- Travel Home
- Travel News
Hirst in Hong Kong: Gagosian gallery opens with 'Forgotten Promises'
Hirst's controversial works are now on show in Central, including paint-covered butterflies and that diamond-encrusted baby's skull
The new Gagosian gallery opens today in Hong Kong with the Damien Hirst show "Forgotten Promises." The artist was in town five days ago and generated intense buzz for the show, a sign that Hong Kong's international art hub status has crystallized.
At Hirst's photo op, Britain's richest living artist looked slightly bewildered as he clutched the leg of his gold sculpture "Saint Bartholomew, Exquisite Pain." His appearances at the city's various glam eateries and clubs were reportedly a big deal for scenesters in Hong Kong who vied for the limited invitations to the VIP parties.
Hirst's popularity in Asia is no surprise. Judging by revenue alone, Hong Kong is an important city for Hirst -- his "The Inescapable Truth" sold for £1.75 million at last year’s Hong Kong International Art Fair.
Yet, "Forgotten Promises" is Hirst's first solo exhibition in Asia, making it one of the most overdue shows to finally arrive. It is exactly the kind of big-ticket Western contemporary exhibition which the Gagosian has the clout and ambition to bring to Hong Kong.
"Collectors in the area have traditionally been under-served and great artists from the West have traditionally been underrepresented in Asia,” says Nick Simunovic, Gagosian’s managing director in Hong Kong.
“Damien is the most important living contemporary artist. [His show] is a great way to inaugurate the space.”
"Forgotten Promises" unveils a series of new diamond-obsessed works, gold sculptures and photo-realist paintings, some of which have never been seen by the public before.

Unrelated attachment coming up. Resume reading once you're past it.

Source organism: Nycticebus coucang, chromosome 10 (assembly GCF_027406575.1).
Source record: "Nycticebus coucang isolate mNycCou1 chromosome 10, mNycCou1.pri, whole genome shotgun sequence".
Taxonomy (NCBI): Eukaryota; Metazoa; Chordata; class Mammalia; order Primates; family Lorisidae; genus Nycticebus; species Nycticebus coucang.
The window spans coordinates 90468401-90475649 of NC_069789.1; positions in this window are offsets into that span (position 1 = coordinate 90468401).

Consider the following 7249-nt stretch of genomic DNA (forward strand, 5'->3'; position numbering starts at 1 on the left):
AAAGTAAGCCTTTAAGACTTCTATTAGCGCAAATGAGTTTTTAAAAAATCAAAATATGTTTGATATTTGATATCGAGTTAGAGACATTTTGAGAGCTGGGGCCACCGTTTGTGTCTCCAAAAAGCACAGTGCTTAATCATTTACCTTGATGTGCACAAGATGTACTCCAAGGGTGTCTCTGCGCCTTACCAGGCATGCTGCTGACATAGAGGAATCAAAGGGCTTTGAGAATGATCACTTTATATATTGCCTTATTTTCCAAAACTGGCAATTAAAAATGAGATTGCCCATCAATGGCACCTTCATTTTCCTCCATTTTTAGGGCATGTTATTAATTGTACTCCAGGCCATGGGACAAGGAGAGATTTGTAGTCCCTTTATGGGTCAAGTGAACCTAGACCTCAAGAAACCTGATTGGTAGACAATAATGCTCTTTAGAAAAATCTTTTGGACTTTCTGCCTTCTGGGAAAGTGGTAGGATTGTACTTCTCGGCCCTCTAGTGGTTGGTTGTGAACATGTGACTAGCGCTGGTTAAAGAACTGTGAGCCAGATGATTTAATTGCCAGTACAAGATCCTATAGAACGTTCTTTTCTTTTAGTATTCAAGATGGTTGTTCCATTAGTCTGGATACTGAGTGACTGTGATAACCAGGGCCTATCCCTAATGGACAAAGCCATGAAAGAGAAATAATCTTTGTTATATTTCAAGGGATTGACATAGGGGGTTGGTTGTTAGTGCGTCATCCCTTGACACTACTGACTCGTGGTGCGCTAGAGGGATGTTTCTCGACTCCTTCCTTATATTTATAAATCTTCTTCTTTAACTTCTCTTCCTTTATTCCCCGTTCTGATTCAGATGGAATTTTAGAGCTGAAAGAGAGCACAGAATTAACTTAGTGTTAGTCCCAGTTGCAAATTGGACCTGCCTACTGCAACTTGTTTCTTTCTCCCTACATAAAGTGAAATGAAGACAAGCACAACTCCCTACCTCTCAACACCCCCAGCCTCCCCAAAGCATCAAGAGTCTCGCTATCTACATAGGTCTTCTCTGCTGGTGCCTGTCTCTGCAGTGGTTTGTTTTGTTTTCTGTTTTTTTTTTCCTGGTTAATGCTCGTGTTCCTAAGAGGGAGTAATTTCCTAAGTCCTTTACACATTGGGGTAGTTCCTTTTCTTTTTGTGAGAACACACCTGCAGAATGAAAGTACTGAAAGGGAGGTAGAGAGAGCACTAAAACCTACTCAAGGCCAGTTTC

Most controversial is the sculpture "For Heaven's Sake," a platinum cast of a human baby’s skull adorned with more than 16,000 diamonds. Hirst acquired the infant’s skull some years ago from a 19th-century pathology collection.
Other highlights of the exhibition include the metallic works "New Found Magnificence" and "Dreams of Magnificence," which have real butterflies ensnared in layers of shiny paint.
Collectors in the area have traditionally been underserved and great artists from the West underrepresented in Asia — Nick Simunovic, Gagosian’s Managing Director in Hong Kong
In an effort to change the equation, art-empire-building Larry Gagosian has added Hong Kong to his roster of galleries in New York, London, Rome and Paris.
The dealer has had his eye on Asia for more than three years. Simunovic began scouting locations and working with Asian collectors as early as 2007 to establish a beachhead for the gallery.
It was the location, scale and colonial charm of Pedder Building that won them over. Simunovic had an enduring interest in the building and says that Gagosian was lucky that the families who owned the building allowed them in.
“I think this space will be shocking for most people who visit the gallery for the first time. We are doing our best to take the concept of an art gallery in Hong Kong to the next level,” he says.
Occupying an entire floor of Pedder Building, the hotly anticipated gallery boasts four-meter high ceilings and spans approximately 5,000 square feet.
Gagosian plans to mount museum-quality exhibitions in the sprawling space. Their goal is to expose the Hong Kong audience to artists that they may only have heard of from exhibitions in New York and London.
“Whatever we bring to Hong Kong, we will always endeavor to put a new spin or curatorial impulse behind it,” says Simunovic.
At present, Pedder Building is filled with factory outlets and second-hand luxury clothing shops but rumor has it that it will soon transform into a gallery hub or arts building of sorts.
In 2009 Ben Brown Fine Arts opened a gallery on the third floor and other dealers are said to be looking into the space.
Gagosian Gallery, Hong Kong
7/F Pedder Building,
12 Pedder Street
Central, tel +852 2151 0555